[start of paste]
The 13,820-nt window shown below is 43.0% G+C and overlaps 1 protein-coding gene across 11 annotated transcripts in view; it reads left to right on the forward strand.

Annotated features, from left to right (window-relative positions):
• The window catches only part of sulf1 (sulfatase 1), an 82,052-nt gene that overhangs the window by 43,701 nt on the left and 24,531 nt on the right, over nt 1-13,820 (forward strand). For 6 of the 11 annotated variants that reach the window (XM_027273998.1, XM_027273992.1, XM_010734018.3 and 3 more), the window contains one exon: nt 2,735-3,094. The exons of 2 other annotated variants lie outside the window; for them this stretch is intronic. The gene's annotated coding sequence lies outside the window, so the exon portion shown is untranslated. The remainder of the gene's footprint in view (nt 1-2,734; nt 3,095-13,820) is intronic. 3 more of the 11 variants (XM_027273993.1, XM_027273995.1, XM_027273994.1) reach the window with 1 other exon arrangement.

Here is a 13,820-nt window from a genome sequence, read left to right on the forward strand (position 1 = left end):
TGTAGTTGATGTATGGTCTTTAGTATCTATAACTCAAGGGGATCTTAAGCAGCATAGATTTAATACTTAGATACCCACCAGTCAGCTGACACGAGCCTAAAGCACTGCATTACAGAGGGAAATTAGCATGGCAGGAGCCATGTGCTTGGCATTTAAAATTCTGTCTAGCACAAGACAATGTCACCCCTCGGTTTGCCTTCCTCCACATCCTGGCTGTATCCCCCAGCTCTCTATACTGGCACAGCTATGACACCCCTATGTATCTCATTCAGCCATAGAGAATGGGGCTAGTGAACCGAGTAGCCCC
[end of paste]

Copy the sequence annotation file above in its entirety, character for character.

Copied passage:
The 13,820-nt window shown below is 43.0% G+C and overlaps 1 protein-coding gene across 11 annotated transcripts in view; it reads left to right on the forward strand.

Annotated features, from left to right (window-relative positions):
• The window catches only part of sulf1 (sulfatase 1), an 82,052-nt gene that overhangs the window by 43,701 nt on the left and 24,531 nt on the right, over nt 1-13,820 (forward strand). For 6 of the 11 annotated variants that reach the window (XM_027273998.1, XM_027273992.1, XM_010734018.3 and 3 more), the window contains one exon: nt 2,735-3,094. The exons of 2 other annotated variants lie outside the window; for them this stretch is intronic. The gene's annotated coding sequence lies outside the window, so the exon portion shown is untranslated. The remainder of the gene's footprint in view (nt 1-2,734; nt 3,095-13,820) is intronic. 3 more of the 11 variants (XM_027273993.1, XM_027273995.1, XM_027273994.1) reach the window with 1 other exon arrangement.

Here is a 13,820-nt window from a genome sequence, read left to right on the forward strand (position 1 = left end):
TGTAGTTGATGTATGGTCTTTAGTATCTATAACTCAAGGGGATCTTAAGCAGCATAGATTTAATACTTAGATACCCACCAGTCAGCTGACACGAGCCTAAAGCACTGCATTACAGAGGGAAATTAGCATGGCAGGAGCCATGTGCTTGGCATTTAAAATTCTGTCTAGCACAAGACAATGTCACCCCTCGGTTTGCCTTCCTCCACATCCTGGCTGTATCCCCCAGCTCTCTATACTGGCACAGCTATGACACCCCTATGTATCTCATTCAGCCATAGAGAATGGGGCTAGTGAACCGAGTAGCCCC